by Dana George | Updated July 27, 2021 - First published on Oct. 21, 2020
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One of the benefits of a strong credit score is the ability to qualify for a credit card with 0% interest.
A pet-loving family owned the home we purchased three years ago. According to neighbors, several large dogs lived in the house before we bought it -- naughty creatures who chewed on doorframes, did their business on carpets, and put deep scratches in the hardwood floors. No judgement here. My husband and I are known to have complete conversations with our dogs. We get what it's like to consider pets full-fledged members of the family. We don't allow our dogs to misbehave, but it's impossible to know what was going on with the previous owners. They were selling the house due to divorce, so maybe life was too chaotic to keep the four-legged family members under control.
By the time we first viewed the house, it had been stripped of everything. The walls were freshly painted, scratches on door frames hastily doctored, and carpeting throughout the house replaced. All I can say is, they had one smart real estate agent. She knew that the home needed a facelift if they hoped to sell.
She instructed them to empty the house of everything. There was no furniture, no photos, and no personal effects when we toured the property. They even stripped the 12 windows in the living room of blinds damaged by the dogs. Again, that was fine when we were house hunting. It allowed us to get a better sense of the space and see all those little things usually hidden by furnishings.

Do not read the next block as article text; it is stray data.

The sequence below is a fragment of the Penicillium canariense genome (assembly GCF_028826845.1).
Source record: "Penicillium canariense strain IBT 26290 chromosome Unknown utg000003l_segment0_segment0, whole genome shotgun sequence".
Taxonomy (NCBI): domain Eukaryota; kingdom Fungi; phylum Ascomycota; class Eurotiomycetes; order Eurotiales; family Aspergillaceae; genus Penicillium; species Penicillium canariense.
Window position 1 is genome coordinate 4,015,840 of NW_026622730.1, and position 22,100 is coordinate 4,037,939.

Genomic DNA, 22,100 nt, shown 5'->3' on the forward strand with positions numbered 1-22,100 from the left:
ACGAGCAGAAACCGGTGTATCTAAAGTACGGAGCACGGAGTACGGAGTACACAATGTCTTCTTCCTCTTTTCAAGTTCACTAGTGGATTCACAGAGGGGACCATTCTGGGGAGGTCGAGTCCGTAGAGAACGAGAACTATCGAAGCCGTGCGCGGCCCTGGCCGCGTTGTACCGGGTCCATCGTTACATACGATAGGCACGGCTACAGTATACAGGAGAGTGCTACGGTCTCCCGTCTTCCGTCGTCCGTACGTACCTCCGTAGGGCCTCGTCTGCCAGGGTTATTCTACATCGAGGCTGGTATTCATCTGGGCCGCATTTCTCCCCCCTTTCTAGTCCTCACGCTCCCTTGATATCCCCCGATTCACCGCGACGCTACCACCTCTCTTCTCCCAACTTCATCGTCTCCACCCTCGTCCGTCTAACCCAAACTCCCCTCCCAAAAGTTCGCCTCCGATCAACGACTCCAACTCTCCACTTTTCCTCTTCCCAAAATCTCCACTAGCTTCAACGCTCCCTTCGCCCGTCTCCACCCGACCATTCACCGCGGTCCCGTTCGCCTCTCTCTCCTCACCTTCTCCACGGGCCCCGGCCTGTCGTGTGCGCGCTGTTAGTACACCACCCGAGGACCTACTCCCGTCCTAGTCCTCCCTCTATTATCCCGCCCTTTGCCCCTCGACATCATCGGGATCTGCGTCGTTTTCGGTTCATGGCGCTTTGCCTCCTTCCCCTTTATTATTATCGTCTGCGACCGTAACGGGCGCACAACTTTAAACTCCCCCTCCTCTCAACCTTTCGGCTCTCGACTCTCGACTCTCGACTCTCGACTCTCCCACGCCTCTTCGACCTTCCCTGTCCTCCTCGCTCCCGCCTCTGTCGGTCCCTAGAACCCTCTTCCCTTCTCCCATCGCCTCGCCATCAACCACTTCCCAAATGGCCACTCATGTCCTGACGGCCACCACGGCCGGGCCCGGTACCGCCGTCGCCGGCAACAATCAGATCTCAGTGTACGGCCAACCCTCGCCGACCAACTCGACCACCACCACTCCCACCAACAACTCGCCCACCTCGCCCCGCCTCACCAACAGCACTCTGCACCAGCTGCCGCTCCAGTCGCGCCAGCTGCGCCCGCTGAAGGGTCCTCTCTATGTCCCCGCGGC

Their agent told our agent that she paid for many of the repairs herself, going so far as to replace the carpeting. She made a smart choice. It was a blend of neutral colors, sure to fit anyone's color scheme, and it was inexpensive. Inexpensive, as in the cheapest thing she could find at a local home improvement store.
That carpeting looked great for months after we moved in, and then it began to shed and buckle. One day, as I was vacuuming the living room, I was horrified to watch an entire chunk tear away, leaving behind a hole the size of an orange. Our plan had always been to refinish the wood floors that already existed in part of the house and replace the inexpensive carpeting with more hardwoods. Of course, we didn't think we'd have to do it quite so soon.
Some home improvement projects are tough to get excited about. For example, replacing our furnace last year did not offer me a single thrill. Hardwood floors, though -- just the thought made my heart flutter. I was a little concerned about the price but was comforted by the fact that installing hardwoods can raise the value of a property from 3% to 5%. For us, that meant an increase of anywhere from $12,000 to $20,000. We live in a desirable part of the city, so I convinced myself that it was probably closer to $20,000.